24 September 2011 Islamist militants that have wreaked havoc in southern Somalia are now looking to strike outside the country and concerted international action is needed to prevent them from exporting their violence, Somalia’s Prime Minister told the United Nations today.
Abdiweli Mohamed Ali told the General Assembly’s annual general debate that while the recent retreat of al-Shabaab forces from the capital, Mogadishu, was welcome, “it may herald a new and more dangerous phase of the conflict as they increasingly turn to asymmetric tactics such as suicide bombings and the use of improvised explosive devices (IEDs) targeting the civilian populace.”
He said al-Shabaab and other groups affiliated with Al-Qaida were now “actively planning to strike further afield,” with al-Shabaab leaders quoted only this week as saying the group wanted to destroy the UN and the United States.
“It is also a well-known fact that the al-Shabaab have been focusing their recruitment and radicalization efforts on Somali diasporas in Australia, Europe, Canada and in the United States.”
Dr. Ali said it was “a small minority” such as those in al-Shabaab that was responsible for turning the drought afflicting the Horn of Africa into a famine in parts of southern and central Somalia.
This was because of “their policies of systematically looting grain stores; forcible recruitment of and extortion from farmers and their families; and preventing access to the most affected regions in the south to aid agencies.”
But he said recent efforts to overcome Somalia’s chronic problems of instability, clan rivalries and a lack of governance gave hope that the militants can be defeated.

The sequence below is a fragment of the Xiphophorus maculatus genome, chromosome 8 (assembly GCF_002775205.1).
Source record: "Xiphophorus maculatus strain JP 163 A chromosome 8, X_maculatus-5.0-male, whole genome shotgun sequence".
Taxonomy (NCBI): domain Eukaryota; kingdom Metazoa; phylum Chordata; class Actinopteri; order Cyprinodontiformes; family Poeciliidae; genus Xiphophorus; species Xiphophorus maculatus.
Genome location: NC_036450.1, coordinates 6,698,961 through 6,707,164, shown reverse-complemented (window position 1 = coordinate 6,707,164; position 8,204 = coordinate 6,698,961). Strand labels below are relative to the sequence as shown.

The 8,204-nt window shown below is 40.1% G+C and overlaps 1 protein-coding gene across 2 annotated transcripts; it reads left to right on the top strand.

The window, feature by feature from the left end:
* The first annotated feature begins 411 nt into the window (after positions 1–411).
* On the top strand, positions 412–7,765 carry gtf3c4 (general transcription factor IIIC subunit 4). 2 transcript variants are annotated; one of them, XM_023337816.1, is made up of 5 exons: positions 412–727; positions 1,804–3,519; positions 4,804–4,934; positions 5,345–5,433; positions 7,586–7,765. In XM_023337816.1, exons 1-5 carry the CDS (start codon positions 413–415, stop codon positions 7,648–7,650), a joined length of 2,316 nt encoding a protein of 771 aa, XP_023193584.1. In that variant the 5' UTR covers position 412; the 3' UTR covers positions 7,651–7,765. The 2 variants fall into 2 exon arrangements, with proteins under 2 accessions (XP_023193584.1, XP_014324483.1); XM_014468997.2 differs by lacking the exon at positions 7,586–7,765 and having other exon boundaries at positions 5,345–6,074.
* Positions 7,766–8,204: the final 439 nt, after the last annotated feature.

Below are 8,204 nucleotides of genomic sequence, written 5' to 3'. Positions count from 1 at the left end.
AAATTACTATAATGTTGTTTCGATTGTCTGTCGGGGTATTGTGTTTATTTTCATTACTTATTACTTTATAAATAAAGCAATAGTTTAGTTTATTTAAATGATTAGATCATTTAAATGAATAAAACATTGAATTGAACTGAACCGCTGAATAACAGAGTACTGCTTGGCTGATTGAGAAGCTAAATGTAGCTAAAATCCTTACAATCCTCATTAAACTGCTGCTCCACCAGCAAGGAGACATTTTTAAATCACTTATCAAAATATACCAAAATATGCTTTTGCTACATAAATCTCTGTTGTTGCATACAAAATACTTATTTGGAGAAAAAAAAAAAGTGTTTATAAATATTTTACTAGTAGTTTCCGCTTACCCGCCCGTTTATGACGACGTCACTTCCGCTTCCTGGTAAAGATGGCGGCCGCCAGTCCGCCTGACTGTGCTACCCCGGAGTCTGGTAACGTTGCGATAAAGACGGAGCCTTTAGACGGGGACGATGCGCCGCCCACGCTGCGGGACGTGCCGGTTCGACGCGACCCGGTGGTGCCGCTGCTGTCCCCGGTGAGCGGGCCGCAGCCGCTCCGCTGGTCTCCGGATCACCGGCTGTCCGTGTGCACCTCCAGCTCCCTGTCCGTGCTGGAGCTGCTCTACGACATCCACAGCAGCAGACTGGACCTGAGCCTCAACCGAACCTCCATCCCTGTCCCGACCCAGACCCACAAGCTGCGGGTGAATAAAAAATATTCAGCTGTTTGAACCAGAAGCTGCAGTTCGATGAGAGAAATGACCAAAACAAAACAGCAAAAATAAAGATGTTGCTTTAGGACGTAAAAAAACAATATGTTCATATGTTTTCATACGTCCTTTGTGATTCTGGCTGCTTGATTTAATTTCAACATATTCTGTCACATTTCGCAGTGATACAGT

Dr. Ali cited the national consultative conference held in Mogadishu at the start of the month which produced a road map for the re-establishment of legitimate and representative government. Somalia has not had a functioning government over the whole of its territory in two decades.
“The road map is a significant achievement for the Somali peace process. Its adoption marks the first of many steps on the path to the eventual conclusion of the transition process in a responsible and productive manner. It has also shed light on the remaining transitional tasks, including the drafting and promulgation of a new constitution.”
Today, the President of Somalia’s Transitional Federal Government (TFG), Sheikh Sharif Sheikh Ahmed, met with Secretary-General Ban Ki-moon to discuss political and security developments in the country, the humanitarian situation across the Horn of Africa and the ongoing problem of piracy in the region.
News Tracker: past stories on this issue